Romeo and Juliet, Op.64 a ballet in three acts and an epilogue
Rotterdam Philharmonic Orchestra
Reviewed by: Richard Whitehouse
Reviewed: 6 June, 2004
Venue: Royal Festival Hall, London
The most popular full-length ballet after those by Tchaikovsky it may be, but Romeo and Juliet is seldom heard in the concert hall. Prokofiev’s concert suites show up, as – even more frequently – do varying combinations of their movements, but the chance to hear the complete score, conducted by the present-day ‘guardian’ of the Russian tradition, promised to be something of an event.
One thing worth noting about the ballet is the unequal but effective duration of its three acts. At almost an hour, Act One is itself longer than any of Stravinsky’s ballets: traversing a Shakespearean scenario from the appearance of Romeo, through the conflict between Montagues and Capulets, and the presentation of Juliet, to the Capulets’ Ball – culminating with the Balcony Scene. An act whose discursiveness lends itself naturally to dance, but which can easily hang fire when the music is heard on its own. Prokofiev counters this with probably the most intensively-worked system of leitmotifs in any ballet – characterising not only the main protagonists, but also incidents whose implications colour the drama; in particular, the ascending chromatic motif that emerges in ‘The Quarrel’ and reappears at moments of crisis – unifying the work to a degree appreciable only when the score is played in full. Apart from a marginal drop in tension during the set-pieces of the Ball scene, Gergiev maintained a firm overall continuity, ensuring an expressive frisson in the extended closing sequence.
Less impressive was Act Two – which, starting with too brusque a ‘Folk Dance’, lacked subtlety in the telling musical differentiation between the lovers’ successive meetings with Friar Laurence, then proceeded in too stop-start a fashion through the Duel scene and subsequent deaths of Mercutio and Tybalt. The sheer heft of the Rotterdam Philharmonic’s playing was impressive, but the underlying sense of momentum was intermittent at best.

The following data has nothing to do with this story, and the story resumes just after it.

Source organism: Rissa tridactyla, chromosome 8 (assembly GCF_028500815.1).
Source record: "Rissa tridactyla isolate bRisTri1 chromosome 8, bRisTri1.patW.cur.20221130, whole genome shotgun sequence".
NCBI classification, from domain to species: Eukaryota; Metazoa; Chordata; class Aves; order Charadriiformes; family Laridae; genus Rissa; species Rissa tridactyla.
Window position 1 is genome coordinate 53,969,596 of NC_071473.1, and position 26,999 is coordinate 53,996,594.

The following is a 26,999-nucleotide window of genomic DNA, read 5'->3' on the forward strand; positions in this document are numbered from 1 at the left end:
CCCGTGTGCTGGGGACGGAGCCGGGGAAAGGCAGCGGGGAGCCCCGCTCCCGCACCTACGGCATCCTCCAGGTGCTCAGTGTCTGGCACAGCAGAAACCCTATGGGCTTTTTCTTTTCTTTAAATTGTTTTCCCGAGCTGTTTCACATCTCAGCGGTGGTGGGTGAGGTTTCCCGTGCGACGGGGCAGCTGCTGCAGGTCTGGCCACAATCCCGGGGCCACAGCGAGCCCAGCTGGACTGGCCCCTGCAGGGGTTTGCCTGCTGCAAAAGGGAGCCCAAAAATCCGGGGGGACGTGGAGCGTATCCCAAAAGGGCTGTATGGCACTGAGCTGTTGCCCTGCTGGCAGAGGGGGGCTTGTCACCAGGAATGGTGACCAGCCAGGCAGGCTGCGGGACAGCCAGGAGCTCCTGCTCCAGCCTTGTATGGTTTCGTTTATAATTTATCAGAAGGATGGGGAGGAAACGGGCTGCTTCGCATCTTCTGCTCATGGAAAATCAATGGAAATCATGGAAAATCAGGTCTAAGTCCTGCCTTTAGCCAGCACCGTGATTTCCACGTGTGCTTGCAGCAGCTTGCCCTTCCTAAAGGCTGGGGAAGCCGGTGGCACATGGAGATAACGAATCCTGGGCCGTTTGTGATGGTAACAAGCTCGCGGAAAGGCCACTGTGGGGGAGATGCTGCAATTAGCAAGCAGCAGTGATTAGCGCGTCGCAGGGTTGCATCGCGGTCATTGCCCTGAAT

Interesting that the comparatively inward demeanour of Act Three was more persuasively realised. The sequence of Romeo and Juliet’s farewell may be more compact and hence seamless in the concert version, but the rhapsodic follow-through of the ballet is one of the finest instances of the work’s symphonic cohesion, while the sequence of Juliet’s visit to Friar Laurence and her ill-fated attempt at feigning death has beguiling airiness and understatement which Gergiev was clearly at pains to emphasise. Best of all is the music for Juliet’s farewell and death in the Epilogue, which draws together the ballet’s motivic threads with consummate skill and mines an emotional ambiguity in its veering between the tragic and the fatalistic which the suites can only hint at.
Qualities that were palpably conveyed in this performance – and, moreover, with a technical security and expressive conviction hardly likely in the theatre. Clearly Gergiev’s 15-year association with the Rotterdam orchestra has paid off handsomely in combining textural richness with the incisiveness that can, with this conductor, border on the insistent. Yet as in the finest of his Prokofiev symphony cycle at the Barbican, there was little doubting the emotional sincerity nor sustained intensity of his response to a piece which, if not the most profound of Prokofiev’s large-scale works, is without doubt his most communicative in its treatment of an age-old and indelible theme.